Hot-button food issues of the day, such as the use of genetically modified organisms or the treatment of livestock, tend to pit large industries against smaller activist groups. Often, both sides will claim the science supports what they are saying. That can leave consumers in a bit of a bind.
Take the question of genetically modified organisms, as an example. Genetic modification of seeds is widely used in the United States but remains controversial. It’s banned in the European Union because many people question its safety and environmental impact. So when the 2013 World Food Prize, an award for innovation in food production, recently went to three pioneers of the technology, one of the most ardent opponents of it visited Des Moines to join a World Food Prize symposium on the question.
“I thought it would be a whole lot easier not to, and so I felt that I should (come),” said Frances Moore Lappe of the Small Planet Institute after the session. She’s been writing about and working on food, hunger and environmental issues for more than four decades. She says many scientific studies raise questions about GMOs. She cites some in her fact sheet called “7 Really Good Reasons to Re-think GMOs”.
“We have a link to all the sources that we use and we have links to the studies so that people can see how we interpreted them,” she said. “I know that there are very serious scientists who’ve done experiments that raise questions for them about safety.”
But another activist, Mark Lynas, disagrees, even though he used to be radically opposed to the use of modified crops.
“I destroyed GM maize, canola, sugar beets, maybe one or two others,” he said. “It’s dark so you can’t always tell.”
Nearly 20 years ago, Lynas participated in direct-action campaigns against GMOs. But earlier this year, he announced he’d changed his mind. Now, he says he accepts what he sees as a scientific consensus that GMOs in food are safe.
“All of these are questions which have been very directly addressed many times over, independently and through studies which are conducted by industry and then assessed by the regulators,” Lynas said. “And there’s only so many times you can ask the same question and get the same answer.”
But as consumers, many people expect that when something is backed up by science it is the truth.
“Consumers think that science is definitive. But the important thing to remember is that science is a process,” said University of Wisconsin-Madison consumer science professor Lydia Zepeda. But, she said studies may use different designs, or types of analyses, or even start with different questions. And that means they can legitimately arrive at conflicting results. That places a burden on consumers.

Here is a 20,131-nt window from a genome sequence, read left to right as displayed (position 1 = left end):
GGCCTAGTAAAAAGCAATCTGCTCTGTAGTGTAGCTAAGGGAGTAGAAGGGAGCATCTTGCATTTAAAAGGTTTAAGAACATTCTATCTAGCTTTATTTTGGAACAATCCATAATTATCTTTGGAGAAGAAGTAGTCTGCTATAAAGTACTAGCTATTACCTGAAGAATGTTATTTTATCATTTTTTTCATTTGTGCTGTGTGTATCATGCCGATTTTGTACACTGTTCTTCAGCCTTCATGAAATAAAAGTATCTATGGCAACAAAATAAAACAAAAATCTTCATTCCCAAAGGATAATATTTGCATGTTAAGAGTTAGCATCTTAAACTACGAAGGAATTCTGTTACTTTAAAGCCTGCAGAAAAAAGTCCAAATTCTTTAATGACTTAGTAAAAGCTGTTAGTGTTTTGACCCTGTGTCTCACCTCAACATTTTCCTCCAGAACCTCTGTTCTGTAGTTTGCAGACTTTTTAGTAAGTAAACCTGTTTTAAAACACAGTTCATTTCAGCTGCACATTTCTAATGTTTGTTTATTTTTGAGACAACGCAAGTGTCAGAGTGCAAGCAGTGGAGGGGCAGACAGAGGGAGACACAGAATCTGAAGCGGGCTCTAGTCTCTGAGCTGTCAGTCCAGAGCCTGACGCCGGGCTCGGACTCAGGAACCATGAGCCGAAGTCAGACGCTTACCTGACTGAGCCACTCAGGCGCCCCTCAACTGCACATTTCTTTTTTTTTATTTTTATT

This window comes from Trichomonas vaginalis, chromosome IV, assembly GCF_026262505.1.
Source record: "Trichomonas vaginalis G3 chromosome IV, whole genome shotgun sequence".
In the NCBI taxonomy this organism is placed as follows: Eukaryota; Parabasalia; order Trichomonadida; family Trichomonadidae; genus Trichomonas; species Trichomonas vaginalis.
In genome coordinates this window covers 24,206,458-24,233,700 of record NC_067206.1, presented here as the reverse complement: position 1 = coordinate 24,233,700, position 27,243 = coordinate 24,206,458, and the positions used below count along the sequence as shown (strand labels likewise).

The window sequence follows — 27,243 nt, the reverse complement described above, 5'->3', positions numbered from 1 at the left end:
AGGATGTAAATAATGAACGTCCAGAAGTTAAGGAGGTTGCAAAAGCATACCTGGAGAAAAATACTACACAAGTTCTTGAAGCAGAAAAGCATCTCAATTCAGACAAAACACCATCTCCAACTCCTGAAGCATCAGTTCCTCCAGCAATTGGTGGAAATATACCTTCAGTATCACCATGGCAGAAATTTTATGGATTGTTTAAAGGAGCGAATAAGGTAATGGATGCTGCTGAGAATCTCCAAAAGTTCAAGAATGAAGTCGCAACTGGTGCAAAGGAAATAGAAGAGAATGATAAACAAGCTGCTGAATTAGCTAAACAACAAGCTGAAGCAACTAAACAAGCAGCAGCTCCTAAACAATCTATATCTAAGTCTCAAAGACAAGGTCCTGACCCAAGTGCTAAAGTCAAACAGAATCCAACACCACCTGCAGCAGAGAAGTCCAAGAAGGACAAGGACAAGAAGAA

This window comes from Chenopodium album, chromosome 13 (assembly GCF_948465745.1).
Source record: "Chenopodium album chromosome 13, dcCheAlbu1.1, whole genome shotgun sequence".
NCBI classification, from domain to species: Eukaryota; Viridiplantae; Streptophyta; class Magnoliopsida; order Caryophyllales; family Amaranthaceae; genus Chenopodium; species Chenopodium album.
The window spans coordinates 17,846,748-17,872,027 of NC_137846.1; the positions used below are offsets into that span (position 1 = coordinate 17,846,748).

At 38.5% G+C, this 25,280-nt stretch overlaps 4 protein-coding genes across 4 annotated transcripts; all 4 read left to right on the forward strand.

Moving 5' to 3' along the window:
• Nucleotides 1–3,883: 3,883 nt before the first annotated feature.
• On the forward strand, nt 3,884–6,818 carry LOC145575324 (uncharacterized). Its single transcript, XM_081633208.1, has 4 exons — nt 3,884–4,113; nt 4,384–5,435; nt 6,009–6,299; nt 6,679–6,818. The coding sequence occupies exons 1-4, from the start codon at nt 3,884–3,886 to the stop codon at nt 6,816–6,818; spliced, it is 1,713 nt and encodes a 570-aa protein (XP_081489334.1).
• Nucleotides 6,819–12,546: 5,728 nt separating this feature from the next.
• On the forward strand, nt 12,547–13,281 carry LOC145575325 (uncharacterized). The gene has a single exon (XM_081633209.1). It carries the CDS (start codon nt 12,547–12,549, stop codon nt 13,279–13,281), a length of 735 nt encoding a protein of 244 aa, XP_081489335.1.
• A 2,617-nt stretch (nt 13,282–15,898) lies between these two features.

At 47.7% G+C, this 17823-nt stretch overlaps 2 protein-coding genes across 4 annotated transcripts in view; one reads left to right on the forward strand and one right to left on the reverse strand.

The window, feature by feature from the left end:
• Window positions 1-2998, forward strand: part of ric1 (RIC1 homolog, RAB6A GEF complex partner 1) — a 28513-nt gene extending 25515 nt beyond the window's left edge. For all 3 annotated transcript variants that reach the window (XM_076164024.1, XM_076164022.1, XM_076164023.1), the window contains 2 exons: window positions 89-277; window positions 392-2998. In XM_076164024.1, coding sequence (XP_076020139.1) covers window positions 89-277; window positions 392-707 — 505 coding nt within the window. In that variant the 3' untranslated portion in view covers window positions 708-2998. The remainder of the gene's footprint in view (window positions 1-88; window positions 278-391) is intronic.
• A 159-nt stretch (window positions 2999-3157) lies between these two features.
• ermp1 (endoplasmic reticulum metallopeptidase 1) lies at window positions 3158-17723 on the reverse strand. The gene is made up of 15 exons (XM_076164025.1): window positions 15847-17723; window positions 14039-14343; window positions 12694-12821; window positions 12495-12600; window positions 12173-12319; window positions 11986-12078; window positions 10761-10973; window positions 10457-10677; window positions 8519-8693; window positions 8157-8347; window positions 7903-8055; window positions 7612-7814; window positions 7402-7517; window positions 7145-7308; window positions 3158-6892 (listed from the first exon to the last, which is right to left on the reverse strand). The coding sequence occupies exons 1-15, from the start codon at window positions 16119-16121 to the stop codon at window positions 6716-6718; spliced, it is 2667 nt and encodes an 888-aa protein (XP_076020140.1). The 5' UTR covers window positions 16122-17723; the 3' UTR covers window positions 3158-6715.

“How can consumers be expected to know more than scientists? I think the bottom line is, they can’t,” Zepeda said.
With both sides claiming the support of scientific studies, where does that leave the rest of us?
Zepeda’s tip to consumers is: follow the money. Greater transparency could help everyone. That means more openness about who funds scientific research and, Lynas points out, about who pays for activist campaigns. Zepeda also has another suggestion.
“People may have gotten into their positions but,” she said, “they still might want to listen to each other.”
If you listen, you can hear where even adversaries such as Moore Lappe and Lynas have much in common, once they stop disputing each other’s scientific claims.
“The beauty of agro-ecology, that approach of applying ecological science—it’s not anti-science, it’s applying science to farming—is that it empowers farmers through building their knowledge,” said Moore Lappe.
At the World Food Prize symposium, Mark Lynas said, “I am all for diversity, right? I’m all for agro-ecology, I’m all for organic farming. But at the same time, if some farmers want to use BT crops, which are resistant to pests and reduce their use of pesticides that way, then they should have option to do that.”
And so on GMOs and on other food issues, the activists will continue their campaigns. For consumers, trying to understand the science may not be necessary or even helpful. Figuring out who’s paying for it might help some people gain a broader understanding of the battle. But Zepeda says her studies show that the biggest influence on our purchases…is habit.
“We all have habits and there are certain things that we buy and we buy those same things all the time,” Zepeda said.